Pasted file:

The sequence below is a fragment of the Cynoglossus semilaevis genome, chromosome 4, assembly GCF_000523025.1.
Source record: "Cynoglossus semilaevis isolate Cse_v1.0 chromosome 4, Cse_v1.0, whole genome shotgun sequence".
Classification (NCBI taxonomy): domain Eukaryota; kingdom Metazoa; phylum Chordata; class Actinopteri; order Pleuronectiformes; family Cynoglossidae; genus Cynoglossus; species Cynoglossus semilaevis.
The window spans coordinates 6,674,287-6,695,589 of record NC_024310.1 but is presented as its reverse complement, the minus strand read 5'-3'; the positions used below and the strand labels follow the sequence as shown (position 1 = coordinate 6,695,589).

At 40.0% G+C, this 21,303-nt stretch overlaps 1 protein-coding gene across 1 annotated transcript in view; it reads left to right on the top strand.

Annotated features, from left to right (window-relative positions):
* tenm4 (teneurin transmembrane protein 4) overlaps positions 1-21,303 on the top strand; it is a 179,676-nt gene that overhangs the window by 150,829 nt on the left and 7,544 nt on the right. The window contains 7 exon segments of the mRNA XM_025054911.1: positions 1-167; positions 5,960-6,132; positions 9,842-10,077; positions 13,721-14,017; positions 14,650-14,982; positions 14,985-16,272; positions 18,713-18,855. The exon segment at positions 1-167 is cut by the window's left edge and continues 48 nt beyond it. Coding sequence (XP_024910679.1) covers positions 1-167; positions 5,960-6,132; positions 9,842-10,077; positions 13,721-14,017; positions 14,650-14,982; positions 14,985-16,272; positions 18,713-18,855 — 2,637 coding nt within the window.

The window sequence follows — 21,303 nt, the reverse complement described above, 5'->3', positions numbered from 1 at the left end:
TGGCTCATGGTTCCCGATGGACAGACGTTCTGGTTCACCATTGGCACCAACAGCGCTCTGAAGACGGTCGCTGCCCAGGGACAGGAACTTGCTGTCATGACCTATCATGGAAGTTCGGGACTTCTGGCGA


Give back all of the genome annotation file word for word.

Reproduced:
The sequence below is a fragment of the Cynoglossus semilaevis genome, chromosome 4, assembly GCF_000523025.1.
Source record: "Cynoglossus semilaevis isolate Cse_v1.0 chromosome 4, Cse_v1.0, whole genome shotgun sequence".
Classification (NCBI taxonomy): domain Eukaryota; kingdom Metazoa; phylum Chordata; class Actinopteri; order Pleuronectiformes; family Cynoglossidae; genus Cynoglossus; species Cynoglossus semilaevis.
The window spans coordinates 6,674,287-6,695,589 of record NC_024310.1 but is presented as its reverse complement, the minus strand read 5'-3'; the positions used below and the strand labels follow the sequence as shown (position 1 = coordinate 6,695,589).

At 40.0% G+C, this 21,303-nt stretch overlaps 1 protein-coding gene across 1 annotated transcript in view; it reads left to right on the top strand.

Annotated features, from left to right (window-relative positions):
* tenm4 (teneurin transmembrane protein 4) overlaps positions 1-21,303 on the top strand; it is a 179,676-nt gene that overhangs the window by 150,829 nt on the left and 7,544 nt on the right. The window contains 7 exon segments of the mRNA XM_025054911.1: positions 1-167; positions 5,960-6,132; positions 9,842-10,077; positions 13,721-14,017; positions 14,650-14,982; positions 14,985-16,272; positions 18,713-18,855. The exon segment at positions 1-167 is cut by the window's left edge and continues 48 nt beyond it. Coding sequence (XP_024910679.1) covers positions 1-167; positions 5,960-6,132; positions 9,842-10,077; positions 13,721-14,017; positions 14,650-14,982; positions 14,985-16,272; positions 18,713-18,855 — 2,637 coding nt within the window.

The window sequence follows — 21,303 nt, the reverse complement described above, 5'->3', positions numbered from 1 at the left end:
TGGCTCATGGTTCCCGATGGACAGACGTTCTGGTTCACCATTGGCACCAACAGCGCTCTGAAGACGGTCGCTGCCCAGGGACAGGAACTTGCTGTCATGACCTATCATGGAAGTTCGGGACTTCTGGCGA